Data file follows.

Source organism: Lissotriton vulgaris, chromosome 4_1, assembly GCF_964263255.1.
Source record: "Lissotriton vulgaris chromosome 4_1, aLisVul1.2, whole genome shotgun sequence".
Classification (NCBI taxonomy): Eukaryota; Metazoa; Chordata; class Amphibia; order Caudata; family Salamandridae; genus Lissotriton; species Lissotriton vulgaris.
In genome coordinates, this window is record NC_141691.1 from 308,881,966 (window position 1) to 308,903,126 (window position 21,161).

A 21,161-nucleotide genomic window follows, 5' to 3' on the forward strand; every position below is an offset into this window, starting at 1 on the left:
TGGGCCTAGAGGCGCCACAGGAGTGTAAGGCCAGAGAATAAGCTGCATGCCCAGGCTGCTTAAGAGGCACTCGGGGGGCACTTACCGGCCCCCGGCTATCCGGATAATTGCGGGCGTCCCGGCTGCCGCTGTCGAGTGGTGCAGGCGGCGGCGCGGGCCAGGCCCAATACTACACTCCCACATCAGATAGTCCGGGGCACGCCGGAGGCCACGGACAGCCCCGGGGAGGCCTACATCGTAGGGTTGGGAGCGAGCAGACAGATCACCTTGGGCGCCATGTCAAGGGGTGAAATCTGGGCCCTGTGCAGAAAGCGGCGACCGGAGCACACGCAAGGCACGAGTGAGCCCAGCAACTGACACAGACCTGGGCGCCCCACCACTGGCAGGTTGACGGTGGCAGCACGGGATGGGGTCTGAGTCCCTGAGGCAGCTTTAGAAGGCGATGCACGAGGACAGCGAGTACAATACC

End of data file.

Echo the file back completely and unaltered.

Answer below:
Source organism: Lissotriton vulgaris, chromosome 4_1, assembly GCF_964263255.1.
Source record: "Lissotriton vulgaris chromosome 4_1, aLisVul1.2, whole genome shotgun sequence".
Classification (NCBI taxonomy): Eukaryota; Metazoa; Chordata; class Amphibia; order Caudata; family Salamandridae; genus Lissotriton; species Lissotriton vulgaris.
In genome coordinates, this window is record NC_141691.1 from 308,881,966 (window position 1) to 308,903,126 (window position 21,161).

A 21,161-nucleotide genomic window follows, 5' to 3' on the forward strand; every position below is an offset into this window, starting at 1 on the left:
TGGGCCTAGAGGCGCCACAGGAGTGTAAGGCCAGAGAATAAGCTGCATGCCCAGGCTGCTTAAGAGGCACTCGGGGGGCACTTACCGGCCCCCGGCTATCCGGATAATTGCGGGCGTCCCGGCTGCCGCTGTCGAGTGGTGCAGGCGGCGGCGCGGGCCAGGCCCAATACTACACTCCCACATCAGATAGTCCGGGGCACGCCGGAGGCCACGGACAGCCCCGGGGAGGCCTACATCGTAGGGTTGGGAGCGAGCAGACAGATCACCTTGGGCGCCATGTCAAGGGGTGAAATCTGGGCCCTGTGCAGAAAGCGGCGACCGGAGCACACGCAAGGCACGAGTGAGCCCAGCAACTGACACAGACCTGGGCGCCCCACCACTGGCAGGTTGACGGTGGCAGCACGGGATGGGGTCTGAGTCCCTGAGGCAGCTTTAGAAGGCGATGCACGAGGACAGCGAGTACAATACC